New Delhi: As the air quality in the national capital reached hazardous levels, the Delhi government on Saturday issued a health advisory, asking people to avoid outdoor activities and exposure to air pollution. The advisory said that air pollution poses a serious threat to the health of the residents, especially pregnant women, children, the elderly, and those with chronic diseases. The advisory also suggested some preventive measures to reduce the risk of respiratory and other ailments.
According to the advisory, the Delhi health department said that people should “avoid places with high air pollution like slow and heavy traffic roads, areas near polluting industries, construction/demolition sites, etc”. The advisory also said that people should avoid physical exercises like outdoor morning and late evening walks, jogging, and running, “specifically during days with severe AQI”. AQI stands for air quality index, which is a measure of the concentration of various pollutants in the air. The advisory said that an AQI above 300 is considered severe and can cause serious health problems.
The advisory also urged people to not smoke tobacco products, as they can worsen the effects of air pollution. It also advised people to avoid burning mosquito coils and incense sticks in closed premises and to stop burning wood, leaves, crop residues, and waste, as they can contribute to the air pollution. The advisory also recommended some personal hygiene measures, such as washing eyes with running water, gargling with lukewarm water, and eating a healthy and balanced diet, including fruits and vegetables, to boost immunity.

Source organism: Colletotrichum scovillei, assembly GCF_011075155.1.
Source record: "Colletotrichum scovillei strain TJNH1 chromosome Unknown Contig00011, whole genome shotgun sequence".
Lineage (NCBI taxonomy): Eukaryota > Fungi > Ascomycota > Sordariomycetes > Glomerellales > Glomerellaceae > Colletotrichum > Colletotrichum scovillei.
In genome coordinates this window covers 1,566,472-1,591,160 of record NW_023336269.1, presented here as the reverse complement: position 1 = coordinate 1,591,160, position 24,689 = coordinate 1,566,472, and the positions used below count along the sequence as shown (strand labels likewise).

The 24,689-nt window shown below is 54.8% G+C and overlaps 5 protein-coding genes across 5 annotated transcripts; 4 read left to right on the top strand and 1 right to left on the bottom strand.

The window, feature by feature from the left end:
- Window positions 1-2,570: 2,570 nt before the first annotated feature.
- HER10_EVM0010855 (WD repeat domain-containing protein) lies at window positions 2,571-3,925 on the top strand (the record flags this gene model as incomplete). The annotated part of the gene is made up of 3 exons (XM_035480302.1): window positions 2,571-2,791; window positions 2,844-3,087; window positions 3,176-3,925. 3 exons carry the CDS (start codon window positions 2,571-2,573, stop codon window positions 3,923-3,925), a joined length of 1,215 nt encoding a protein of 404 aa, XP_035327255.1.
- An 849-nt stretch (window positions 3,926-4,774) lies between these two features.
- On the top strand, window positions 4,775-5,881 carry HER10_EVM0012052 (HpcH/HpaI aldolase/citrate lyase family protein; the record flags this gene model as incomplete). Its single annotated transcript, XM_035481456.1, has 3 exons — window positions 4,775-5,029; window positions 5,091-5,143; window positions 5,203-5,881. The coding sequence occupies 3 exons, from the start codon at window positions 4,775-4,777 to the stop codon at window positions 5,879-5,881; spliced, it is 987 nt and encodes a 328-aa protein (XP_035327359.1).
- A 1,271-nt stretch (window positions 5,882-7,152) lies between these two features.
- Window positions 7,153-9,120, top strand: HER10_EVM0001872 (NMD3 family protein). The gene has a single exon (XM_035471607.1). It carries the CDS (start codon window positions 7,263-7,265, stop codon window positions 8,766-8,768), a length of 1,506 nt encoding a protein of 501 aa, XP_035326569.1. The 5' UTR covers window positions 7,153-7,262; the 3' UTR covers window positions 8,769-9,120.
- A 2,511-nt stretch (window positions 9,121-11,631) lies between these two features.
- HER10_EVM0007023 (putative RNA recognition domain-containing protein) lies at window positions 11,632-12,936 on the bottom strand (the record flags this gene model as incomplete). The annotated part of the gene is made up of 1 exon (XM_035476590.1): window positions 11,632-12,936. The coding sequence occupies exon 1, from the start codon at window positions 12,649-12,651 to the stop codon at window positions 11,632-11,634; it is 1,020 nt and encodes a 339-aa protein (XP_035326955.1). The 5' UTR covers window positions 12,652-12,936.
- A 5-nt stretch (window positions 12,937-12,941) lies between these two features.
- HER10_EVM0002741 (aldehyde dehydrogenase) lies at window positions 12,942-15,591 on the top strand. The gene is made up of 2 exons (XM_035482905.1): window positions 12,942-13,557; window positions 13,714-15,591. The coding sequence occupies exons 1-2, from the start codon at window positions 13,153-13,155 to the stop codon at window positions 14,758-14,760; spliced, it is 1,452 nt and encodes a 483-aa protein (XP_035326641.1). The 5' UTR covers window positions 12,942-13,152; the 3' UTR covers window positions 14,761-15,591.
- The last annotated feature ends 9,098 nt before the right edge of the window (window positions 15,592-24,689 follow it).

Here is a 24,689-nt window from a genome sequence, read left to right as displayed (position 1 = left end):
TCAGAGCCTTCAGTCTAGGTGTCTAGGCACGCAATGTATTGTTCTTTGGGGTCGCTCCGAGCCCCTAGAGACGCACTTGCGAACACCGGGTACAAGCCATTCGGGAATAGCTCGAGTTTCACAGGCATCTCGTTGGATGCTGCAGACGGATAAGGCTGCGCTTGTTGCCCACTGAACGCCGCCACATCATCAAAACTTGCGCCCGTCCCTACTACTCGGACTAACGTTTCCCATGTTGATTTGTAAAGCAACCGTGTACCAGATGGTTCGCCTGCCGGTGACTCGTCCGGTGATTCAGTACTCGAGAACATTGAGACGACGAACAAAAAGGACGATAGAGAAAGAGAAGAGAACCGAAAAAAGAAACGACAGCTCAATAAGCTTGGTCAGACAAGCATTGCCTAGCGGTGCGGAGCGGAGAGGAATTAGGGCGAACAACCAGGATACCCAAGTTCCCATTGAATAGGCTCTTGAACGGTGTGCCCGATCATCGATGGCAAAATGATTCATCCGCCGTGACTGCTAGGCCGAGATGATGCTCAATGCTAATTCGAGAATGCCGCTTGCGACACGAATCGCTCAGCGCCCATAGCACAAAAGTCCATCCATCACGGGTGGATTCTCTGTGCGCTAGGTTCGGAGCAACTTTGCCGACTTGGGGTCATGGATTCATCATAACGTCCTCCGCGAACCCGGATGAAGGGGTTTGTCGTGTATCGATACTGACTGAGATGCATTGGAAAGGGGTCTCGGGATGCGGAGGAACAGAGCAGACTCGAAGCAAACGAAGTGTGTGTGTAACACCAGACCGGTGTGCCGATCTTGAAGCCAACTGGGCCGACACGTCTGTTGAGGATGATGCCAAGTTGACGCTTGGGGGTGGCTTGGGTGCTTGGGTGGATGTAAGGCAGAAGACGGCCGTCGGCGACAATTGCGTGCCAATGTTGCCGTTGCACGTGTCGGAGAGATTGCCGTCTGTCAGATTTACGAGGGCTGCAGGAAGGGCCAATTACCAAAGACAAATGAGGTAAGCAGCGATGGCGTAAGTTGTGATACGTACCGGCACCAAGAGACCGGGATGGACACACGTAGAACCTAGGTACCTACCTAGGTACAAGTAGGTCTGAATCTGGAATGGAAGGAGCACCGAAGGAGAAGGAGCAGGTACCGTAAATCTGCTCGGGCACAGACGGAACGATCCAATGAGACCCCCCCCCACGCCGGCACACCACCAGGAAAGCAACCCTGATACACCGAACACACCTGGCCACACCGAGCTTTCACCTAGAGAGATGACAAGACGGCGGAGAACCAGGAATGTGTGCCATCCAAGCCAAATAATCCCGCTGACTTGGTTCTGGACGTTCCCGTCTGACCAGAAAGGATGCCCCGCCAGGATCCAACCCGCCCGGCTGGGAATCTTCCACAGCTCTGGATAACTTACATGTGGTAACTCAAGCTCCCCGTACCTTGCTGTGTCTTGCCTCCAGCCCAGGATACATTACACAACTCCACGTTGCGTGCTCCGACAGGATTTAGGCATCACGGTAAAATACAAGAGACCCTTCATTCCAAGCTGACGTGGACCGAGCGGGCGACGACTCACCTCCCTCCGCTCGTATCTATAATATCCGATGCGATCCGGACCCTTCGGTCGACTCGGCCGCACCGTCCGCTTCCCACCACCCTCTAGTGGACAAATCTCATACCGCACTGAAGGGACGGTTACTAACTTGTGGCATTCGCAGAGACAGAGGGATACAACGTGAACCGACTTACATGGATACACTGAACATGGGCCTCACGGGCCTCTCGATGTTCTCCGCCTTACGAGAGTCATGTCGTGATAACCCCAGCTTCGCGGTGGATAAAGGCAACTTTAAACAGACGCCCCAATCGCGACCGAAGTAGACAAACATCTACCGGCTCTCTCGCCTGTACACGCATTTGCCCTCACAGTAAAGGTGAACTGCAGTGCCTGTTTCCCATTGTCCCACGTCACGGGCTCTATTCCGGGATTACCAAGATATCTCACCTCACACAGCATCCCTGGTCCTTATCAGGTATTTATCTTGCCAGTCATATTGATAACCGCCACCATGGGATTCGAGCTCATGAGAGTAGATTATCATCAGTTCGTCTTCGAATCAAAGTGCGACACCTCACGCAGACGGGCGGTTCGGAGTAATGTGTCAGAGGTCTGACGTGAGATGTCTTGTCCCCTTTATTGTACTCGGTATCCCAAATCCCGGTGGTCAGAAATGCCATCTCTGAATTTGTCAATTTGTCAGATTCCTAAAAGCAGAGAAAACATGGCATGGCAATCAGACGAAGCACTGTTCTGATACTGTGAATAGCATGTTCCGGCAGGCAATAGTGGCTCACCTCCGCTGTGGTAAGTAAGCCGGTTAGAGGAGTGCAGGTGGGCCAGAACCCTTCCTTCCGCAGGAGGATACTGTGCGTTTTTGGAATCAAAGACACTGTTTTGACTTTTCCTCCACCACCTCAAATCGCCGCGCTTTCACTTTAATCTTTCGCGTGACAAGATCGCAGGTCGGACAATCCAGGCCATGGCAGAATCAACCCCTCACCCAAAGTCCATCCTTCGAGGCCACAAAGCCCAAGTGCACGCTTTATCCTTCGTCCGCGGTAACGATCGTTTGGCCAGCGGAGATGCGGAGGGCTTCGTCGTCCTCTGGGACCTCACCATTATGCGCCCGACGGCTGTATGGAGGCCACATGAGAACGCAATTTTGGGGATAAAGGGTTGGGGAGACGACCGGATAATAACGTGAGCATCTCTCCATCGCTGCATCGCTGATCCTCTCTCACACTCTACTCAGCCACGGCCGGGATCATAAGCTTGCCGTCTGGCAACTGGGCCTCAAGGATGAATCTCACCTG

The advisory also asked people to consult a doctor in case of any symptoms of air pollution-related diseases, such as breathlessness, giddiness, cough, chest discomfort or pain, and irritation in the eyes (red or watery). The advisory also suggested some environmental measures, such as using public transport or car pools, practicing wet mopping instead of sweeping, inside homes and workplaces, and planting more trees and plants, to reduce air pollution.
The advisory came after the overnight rain on Friday brought some respite to the city, which had been choking under a thick blanket of smog for the past few days. The rain washed away some of the pollutants and improved the visibility. However, the air quality remained poor and far from the safe standards. At 7:00 am on Saturday, Delhi’s AQI was recorded to be 219, which falls in the poor category, according to the Central Pollution Control Board (CPCB). The CPCB said that the major pollutants in the air were particulate matter (PM) 2.5 and PM 10, which are tiny particles that can enter the lungs and bloodstream and cause various health problems. The CPCB said that the safe limits for PM 2.5 and PM 10 are 60 and 100 micrograms per cubic meter respectively, but the levels in Delhi were several times higher than that. The CPCB also said that the air quality is likely to deteriorate further in the coming days, due to the change in weather and the increase in stubble burning in the neighboring states.